Snapping A Deal Through Festival Marketing – Views From Prabhakar

When Snapdeal made an announcement last week of spending Rs 200 crores this festival season on a 360-degree campaign over the next 60 days, in the run up to the Diwali festival, considered to be one of the busiest seasons for most marketers, one would have hardly expected anything out of the box except the enormous advertising spend.

Typically most marketers lay out their wares in full page newspaper ads blatantly displaying their large discounts. So when we saw ‘The Great Unbox Sale’ campaign unveil from Snapdeal this weekend, it was hardly as a surprise for not really being out of the box. Although the layouts broke the square boxes that most marketers like Big Bazaar put their products in, proving that festival sale ads can be very unimaginative.


Of course the ad was ostensibly to launch the new identity of Snapdeal and the new positioning of “Unbox Zindagi” which in the noise of discounted products and the The Great Unbox Sale seemed to the drown the message of the new identity and the positioning. While India has many more festivals than other countries, and the August to November period is filled with opportunities for festival marketing, the sales pattern in India follows the global norms for festival marketing.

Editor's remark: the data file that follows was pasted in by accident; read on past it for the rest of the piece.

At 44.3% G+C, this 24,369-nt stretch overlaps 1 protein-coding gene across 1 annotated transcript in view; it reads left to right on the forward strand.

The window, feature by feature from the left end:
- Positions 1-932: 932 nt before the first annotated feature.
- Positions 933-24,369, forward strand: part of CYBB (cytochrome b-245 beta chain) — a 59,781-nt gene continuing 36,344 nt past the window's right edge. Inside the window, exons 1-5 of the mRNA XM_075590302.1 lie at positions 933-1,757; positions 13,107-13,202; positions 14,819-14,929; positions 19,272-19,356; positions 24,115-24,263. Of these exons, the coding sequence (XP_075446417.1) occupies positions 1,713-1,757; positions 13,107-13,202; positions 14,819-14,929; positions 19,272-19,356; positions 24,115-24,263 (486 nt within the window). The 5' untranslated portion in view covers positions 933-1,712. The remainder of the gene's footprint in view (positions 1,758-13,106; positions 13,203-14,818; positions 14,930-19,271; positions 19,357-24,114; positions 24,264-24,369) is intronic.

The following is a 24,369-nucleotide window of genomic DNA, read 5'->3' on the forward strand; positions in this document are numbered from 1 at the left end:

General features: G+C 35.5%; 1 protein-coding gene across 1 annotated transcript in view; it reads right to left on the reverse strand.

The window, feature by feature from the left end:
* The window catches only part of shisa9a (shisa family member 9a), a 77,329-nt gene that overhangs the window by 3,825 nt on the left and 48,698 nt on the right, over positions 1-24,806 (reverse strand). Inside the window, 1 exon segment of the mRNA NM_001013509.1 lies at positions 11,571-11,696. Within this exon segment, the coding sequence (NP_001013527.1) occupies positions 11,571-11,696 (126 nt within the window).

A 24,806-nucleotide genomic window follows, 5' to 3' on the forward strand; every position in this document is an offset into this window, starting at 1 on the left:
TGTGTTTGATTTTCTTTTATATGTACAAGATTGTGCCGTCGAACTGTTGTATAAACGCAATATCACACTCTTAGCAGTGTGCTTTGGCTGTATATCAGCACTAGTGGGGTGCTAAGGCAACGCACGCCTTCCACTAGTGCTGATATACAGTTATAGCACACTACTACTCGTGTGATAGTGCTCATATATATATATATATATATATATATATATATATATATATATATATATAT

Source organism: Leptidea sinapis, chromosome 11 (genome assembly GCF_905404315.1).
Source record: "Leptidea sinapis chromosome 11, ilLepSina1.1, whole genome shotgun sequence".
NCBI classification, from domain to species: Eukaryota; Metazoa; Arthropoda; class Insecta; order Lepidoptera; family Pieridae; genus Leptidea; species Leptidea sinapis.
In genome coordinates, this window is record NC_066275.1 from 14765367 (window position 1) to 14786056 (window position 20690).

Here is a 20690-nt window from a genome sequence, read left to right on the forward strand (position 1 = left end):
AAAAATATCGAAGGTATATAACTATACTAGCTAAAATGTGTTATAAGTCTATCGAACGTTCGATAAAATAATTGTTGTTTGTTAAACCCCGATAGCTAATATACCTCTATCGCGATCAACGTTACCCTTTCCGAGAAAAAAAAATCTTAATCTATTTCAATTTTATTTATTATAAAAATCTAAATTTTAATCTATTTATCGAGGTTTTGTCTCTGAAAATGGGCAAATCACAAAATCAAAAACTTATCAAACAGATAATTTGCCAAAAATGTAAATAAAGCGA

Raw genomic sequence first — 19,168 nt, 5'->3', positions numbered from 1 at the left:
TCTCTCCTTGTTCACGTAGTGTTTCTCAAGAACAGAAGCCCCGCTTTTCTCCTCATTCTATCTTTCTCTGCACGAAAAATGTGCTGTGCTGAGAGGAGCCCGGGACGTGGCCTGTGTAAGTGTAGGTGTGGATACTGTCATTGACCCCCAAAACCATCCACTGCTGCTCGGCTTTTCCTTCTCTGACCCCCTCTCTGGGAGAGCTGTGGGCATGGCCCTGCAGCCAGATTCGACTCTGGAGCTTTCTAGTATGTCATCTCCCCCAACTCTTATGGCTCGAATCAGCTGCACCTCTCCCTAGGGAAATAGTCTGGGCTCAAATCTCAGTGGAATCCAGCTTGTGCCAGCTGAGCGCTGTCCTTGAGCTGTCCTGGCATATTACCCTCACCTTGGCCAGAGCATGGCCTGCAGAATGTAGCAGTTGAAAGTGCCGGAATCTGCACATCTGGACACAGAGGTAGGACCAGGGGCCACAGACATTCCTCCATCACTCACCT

For most Indian marketers festival marketing starts with Onam in the South in August and then slowly works it way up with Ganesh Chaturthi in the West and Dussera in the East and ending with Diwali which is pretty much a country wide phenomenon.

Last year Anand Chandrasekaran, chief product officer at Snapdeal, said “We expected business to be 10x of our regular demand, but we saw it reach around 17 times a regular sale,” Snapdeal’s app was downloaded over five million times as people rushed to log in and shop. He adds “Around two-thirds of our orders, for example, came from tier II and III towns… more people are getting comfortable buying online and more are getting online for the first time.” Expectations naturally would be that this year could only be better.


(Image courtesy : The Hindu)

So where does all this big white noise of festival marketing both from manufacturers, retailers and e-commerce brands leave the other brands and retailers and how do marketers cut through the noise of festival marketing?